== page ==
Some examples of what you can do to make an old hymn sound more contemporary using Revive Us Again, originally attributed John Jenkins Husband and William Paton MacKay.

Performed and recorded on my Roland RD-700NX in the key of G (no I normally wouldn't sing it up here!).
I can't call this a tutorial or instructional video as I'm not really teaching. Informational? Inspirational? You can pick a word after you've watched it! : )

A hot topic in worship right now is how to rearrange an old hymn into something that fits into a contemporary worship setting. A lot of the older hymns have some great words to them; but because they were meant for 4-part harmony (SATB), there are chord changes all over the place and they can really make the flow of the song sound rather jumbled and busy.

So, here I present some tips/guidelines/thoughts/whatever that might help to explain how to take hymns and turn them into contemporary arrangements-- without touching the melody!

Original time - The hymn as it's in the hymnal
First Repeat - Illustration of simplifying the chord changes (Point 1 below)
Second Repeat - Illustration of making the chording more interesting (Point 2 below)
Third Repeat - Illustration of contrasting dynamics and instrumental bridges (Point 3 below)
Fourth Repeat - Illustration of changing the arrangement of the verses and choruses (Point 4 below)
Fifth Repeat - Illustration of additional improvisation and a new vocal bridge (Point 5 below)

1) Increase the flow of the song! You can easily do this by reducing the number of times you change chords (or at least the bass notes). Depending on the meter of the song, try to change only on beat 1 or beat 1 and 3. You can still voice chords on your right hand), but often times it's fine to have your left hand (and guitar and bass and whatever else) just change chords on beat 1.

2) Give depth to the chord structure! Like many, many, many old hymns, you can play Revive Us Again with just three chords (I played the above in G, meaning G, C, and D are all that are necessary). However, this keeps the feel of the song pretty boring-- especially without a single minor key. I expanded the simple chord progression to a regular eight-bar phrase of G, Em7, CM9, D (and then G at the end). Play this progression once for the verse and once for the chorus. One neat thing about this chord progression is that a G chord is G-B-D; Em7 is E-G-B-D; CM9 is C-D-G-B. Why is that neat? Because it means you can essentially just play a G chord in your right hand over any of it! This lets you invent counter-melodies and such without really trying.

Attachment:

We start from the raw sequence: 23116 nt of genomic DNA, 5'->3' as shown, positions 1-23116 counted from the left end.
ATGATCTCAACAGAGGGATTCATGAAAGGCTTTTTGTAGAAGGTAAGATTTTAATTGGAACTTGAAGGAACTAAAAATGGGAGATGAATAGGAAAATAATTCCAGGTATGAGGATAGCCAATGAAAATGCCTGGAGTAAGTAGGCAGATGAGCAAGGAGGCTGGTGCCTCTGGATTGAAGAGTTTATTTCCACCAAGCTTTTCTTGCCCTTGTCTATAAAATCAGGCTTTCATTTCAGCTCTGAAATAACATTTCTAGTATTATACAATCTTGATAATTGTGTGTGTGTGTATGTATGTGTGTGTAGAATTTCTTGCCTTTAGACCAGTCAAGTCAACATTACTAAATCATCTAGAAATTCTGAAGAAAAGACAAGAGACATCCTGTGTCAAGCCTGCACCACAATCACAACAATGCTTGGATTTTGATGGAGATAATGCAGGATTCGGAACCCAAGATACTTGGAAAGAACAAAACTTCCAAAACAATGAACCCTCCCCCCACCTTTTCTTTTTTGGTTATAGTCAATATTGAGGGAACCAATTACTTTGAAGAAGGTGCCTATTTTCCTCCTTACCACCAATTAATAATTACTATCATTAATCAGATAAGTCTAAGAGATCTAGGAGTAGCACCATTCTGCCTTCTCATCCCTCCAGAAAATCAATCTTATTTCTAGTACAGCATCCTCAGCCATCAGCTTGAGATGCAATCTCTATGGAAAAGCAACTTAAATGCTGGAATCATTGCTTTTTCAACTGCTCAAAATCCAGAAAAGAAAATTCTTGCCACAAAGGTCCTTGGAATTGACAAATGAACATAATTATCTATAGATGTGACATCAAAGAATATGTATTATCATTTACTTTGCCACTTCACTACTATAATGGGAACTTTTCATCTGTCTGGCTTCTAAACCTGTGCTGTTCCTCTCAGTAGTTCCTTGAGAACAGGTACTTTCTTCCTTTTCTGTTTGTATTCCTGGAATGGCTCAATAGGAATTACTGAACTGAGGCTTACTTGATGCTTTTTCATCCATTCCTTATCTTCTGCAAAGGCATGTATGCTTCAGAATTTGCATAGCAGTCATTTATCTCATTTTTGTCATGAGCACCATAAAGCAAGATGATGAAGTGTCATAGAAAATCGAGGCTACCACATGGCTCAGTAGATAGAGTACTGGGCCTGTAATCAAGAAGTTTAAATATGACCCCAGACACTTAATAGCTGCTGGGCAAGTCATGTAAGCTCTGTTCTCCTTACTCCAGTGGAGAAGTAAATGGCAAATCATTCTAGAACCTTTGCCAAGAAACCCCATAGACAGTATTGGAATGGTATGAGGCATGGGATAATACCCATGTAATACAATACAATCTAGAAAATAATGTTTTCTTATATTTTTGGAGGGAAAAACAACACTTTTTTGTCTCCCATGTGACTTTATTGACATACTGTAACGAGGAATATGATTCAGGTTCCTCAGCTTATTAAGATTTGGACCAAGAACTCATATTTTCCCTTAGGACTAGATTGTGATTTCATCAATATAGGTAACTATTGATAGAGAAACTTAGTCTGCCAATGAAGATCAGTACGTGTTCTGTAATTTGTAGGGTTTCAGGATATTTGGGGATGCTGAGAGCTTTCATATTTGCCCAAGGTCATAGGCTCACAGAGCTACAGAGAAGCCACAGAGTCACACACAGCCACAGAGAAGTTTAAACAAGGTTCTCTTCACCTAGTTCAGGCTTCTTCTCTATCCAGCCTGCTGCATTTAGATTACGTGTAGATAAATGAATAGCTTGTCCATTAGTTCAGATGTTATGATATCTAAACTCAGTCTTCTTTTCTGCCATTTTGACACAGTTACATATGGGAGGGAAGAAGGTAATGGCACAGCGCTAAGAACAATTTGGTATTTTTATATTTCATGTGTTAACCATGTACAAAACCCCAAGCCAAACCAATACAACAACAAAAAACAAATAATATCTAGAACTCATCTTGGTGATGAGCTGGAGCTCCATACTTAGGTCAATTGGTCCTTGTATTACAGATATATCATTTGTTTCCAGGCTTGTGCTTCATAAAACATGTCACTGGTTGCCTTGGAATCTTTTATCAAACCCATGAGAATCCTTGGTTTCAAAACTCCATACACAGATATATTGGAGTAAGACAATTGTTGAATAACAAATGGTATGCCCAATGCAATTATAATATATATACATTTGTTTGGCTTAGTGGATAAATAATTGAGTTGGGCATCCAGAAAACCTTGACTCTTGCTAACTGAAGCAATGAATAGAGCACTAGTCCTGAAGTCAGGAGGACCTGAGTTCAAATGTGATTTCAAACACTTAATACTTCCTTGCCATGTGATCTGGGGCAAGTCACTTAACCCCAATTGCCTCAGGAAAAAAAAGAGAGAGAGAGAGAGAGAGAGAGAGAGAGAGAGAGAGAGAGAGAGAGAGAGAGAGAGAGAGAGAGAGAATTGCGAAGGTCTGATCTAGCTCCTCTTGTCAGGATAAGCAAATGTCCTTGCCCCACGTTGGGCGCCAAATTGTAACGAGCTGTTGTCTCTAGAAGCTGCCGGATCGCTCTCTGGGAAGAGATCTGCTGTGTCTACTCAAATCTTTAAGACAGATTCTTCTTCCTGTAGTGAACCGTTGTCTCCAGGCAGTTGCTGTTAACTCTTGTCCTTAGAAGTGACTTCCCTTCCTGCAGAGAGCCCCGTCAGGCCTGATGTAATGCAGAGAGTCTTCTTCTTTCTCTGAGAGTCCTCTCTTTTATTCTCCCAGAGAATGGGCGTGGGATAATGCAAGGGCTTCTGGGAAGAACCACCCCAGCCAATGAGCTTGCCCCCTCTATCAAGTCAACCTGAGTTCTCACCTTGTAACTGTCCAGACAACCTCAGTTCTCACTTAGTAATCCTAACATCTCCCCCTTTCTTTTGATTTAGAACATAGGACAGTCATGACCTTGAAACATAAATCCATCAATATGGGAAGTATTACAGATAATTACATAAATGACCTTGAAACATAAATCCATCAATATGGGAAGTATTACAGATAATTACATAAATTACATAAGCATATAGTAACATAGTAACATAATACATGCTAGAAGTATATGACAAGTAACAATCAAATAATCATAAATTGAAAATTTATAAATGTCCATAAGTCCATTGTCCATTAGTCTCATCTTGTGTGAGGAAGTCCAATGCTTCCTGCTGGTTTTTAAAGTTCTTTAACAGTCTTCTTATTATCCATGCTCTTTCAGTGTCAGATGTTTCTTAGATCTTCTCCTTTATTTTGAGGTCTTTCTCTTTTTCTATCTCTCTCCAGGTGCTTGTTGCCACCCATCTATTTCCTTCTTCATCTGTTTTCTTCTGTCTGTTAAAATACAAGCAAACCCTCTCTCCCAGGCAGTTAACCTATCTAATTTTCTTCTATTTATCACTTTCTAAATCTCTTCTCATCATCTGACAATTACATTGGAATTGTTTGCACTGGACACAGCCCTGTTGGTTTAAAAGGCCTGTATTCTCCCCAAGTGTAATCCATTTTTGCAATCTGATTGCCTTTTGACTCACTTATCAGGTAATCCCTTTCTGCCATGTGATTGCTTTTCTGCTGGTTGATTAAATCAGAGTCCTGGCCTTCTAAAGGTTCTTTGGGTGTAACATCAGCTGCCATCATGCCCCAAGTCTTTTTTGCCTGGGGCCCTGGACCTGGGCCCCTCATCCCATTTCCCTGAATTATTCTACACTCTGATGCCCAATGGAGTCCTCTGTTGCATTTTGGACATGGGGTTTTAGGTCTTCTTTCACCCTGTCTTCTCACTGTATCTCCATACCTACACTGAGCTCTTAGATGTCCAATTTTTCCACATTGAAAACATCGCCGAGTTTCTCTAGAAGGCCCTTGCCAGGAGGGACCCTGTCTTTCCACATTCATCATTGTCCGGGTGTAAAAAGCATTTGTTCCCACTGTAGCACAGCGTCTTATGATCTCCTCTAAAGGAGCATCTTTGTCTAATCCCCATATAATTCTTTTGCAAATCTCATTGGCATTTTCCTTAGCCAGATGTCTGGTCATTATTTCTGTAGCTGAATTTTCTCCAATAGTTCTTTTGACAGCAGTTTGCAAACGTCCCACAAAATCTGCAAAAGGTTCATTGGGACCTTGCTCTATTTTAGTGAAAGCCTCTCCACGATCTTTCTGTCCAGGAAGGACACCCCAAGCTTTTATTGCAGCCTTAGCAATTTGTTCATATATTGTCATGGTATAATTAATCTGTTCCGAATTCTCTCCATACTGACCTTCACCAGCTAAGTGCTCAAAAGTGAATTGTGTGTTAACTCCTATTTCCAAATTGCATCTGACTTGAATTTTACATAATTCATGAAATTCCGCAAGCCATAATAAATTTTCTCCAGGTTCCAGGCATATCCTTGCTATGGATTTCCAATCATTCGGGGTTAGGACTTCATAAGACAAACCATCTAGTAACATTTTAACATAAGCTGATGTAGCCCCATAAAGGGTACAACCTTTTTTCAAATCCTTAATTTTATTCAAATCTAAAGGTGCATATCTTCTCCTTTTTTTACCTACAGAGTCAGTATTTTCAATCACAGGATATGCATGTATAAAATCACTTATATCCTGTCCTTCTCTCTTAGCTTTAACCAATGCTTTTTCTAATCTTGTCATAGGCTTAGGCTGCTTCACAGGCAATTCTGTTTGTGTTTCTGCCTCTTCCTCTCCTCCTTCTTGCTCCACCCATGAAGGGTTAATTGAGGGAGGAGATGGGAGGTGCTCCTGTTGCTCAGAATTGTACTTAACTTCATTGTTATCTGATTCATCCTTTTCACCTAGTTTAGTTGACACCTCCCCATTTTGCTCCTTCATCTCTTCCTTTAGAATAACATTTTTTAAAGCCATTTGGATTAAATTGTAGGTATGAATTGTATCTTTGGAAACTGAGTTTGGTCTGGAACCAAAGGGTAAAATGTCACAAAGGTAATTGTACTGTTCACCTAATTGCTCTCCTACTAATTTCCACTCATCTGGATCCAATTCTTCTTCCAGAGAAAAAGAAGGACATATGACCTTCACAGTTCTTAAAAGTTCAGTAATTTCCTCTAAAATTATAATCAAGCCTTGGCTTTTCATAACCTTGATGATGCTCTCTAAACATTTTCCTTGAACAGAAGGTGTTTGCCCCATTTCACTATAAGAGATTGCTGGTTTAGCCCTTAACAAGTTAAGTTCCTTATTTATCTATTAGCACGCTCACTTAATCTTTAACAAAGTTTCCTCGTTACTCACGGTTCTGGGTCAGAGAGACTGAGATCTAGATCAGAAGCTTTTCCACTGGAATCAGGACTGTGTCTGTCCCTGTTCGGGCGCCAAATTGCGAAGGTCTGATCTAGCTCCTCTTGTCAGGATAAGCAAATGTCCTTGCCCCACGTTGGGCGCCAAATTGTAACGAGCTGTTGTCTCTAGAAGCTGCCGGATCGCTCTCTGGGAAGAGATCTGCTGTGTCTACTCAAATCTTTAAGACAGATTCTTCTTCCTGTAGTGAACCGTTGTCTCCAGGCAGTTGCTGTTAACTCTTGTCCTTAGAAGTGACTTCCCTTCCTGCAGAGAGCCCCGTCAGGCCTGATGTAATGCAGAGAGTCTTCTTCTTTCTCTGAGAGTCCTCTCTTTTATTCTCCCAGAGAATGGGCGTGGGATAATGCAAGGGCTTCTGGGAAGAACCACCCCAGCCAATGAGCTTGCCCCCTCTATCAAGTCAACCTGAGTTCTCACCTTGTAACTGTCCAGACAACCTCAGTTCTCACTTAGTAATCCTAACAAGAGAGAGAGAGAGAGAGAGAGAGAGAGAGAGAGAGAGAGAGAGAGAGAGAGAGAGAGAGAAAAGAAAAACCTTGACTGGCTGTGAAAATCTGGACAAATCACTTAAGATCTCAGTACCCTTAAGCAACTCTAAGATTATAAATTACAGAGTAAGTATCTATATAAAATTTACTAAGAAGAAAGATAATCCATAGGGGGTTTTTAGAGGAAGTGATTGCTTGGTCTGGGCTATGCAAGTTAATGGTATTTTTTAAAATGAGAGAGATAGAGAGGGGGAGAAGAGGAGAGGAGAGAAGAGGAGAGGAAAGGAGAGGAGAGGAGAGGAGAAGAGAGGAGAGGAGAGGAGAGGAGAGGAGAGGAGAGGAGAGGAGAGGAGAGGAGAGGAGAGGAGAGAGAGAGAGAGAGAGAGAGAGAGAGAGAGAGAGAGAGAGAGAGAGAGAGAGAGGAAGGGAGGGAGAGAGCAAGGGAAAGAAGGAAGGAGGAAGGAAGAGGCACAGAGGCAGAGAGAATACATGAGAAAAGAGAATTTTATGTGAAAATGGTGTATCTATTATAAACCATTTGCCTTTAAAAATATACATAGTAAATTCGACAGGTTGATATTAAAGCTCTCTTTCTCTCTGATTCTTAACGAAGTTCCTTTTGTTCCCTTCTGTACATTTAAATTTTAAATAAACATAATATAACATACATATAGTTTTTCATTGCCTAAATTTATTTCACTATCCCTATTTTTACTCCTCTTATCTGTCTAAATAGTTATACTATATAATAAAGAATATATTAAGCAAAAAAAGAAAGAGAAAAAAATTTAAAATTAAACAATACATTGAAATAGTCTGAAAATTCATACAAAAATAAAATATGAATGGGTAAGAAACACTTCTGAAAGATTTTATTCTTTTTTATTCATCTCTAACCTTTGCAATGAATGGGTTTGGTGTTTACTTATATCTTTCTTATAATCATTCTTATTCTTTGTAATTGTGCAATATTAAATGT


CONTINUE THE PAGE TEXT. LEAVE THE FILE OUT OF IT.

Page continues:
3) Don't be afraid to experiment with contrasting dynamics. Go from a loud chorus to a little tiny instrumental bridge (like the Am, G/B, C, D I did at the end of the third verse) and then a nice quiet verse that forces the group to focus on the words. You can then go from a tiny verse to a loud chorus. Don't be afraid to experiment!

4) You are allowed to even mess with the arrangement itself. The above song contains an 8-bar verse and an 8-bar chorus. That's not a lot of space to build upon before having to change gears. In this example (and in our services), we'll sing Verse 1, Verse 2, Chorus, Chorus, Verse 3 very small, Chorus very small, Verse 3 (yes again) bigger, Verse 4 bigger still, Chorus, Chorus, Chorus. This gives us more space to build phrases and is a common tool used by many artists when doing this kind of transformation. Feel free to experiment with this kind of rearrangement!

5) Don't stop creating! I know you didn't write the song, but you're playing it. Make it yours. As you saw near the end of this version, I created a new bridge that repeated the "Hallelujah, Thine the glory, Hallelujah, Amen" part a bunch of times. We built through that and then used that same Am, G/B, C construct to bring us back into the core chord structure. As long as your group or congregation has the words available to them, they'll figure it out. It's always a balance between keeping the song familiar and reverent (which we've done because we've not changed the words or melody) and keeping the song fresh and relevant.

I hope this is helpful to someone! And if anyone has any specific questions, please let me know! Thanks!
We praise Thee, O God
For the Son of Thy love
For Jesus who died
And is now gone above

Hallelujah, Thine the glory
Hallelujah, amen
Hallelujah, Thine the glory
Revive us again

We praise Thee, O God
For Thy Spirit of light
Who has shown us our Savior
And scattered our night

All glory and praise
To the Lamb that was slain
Who has borne all our sins
And has cleansed every stain

Revive us again
Fill each heart with Thy love
May each soul be rekindled
With fire from above

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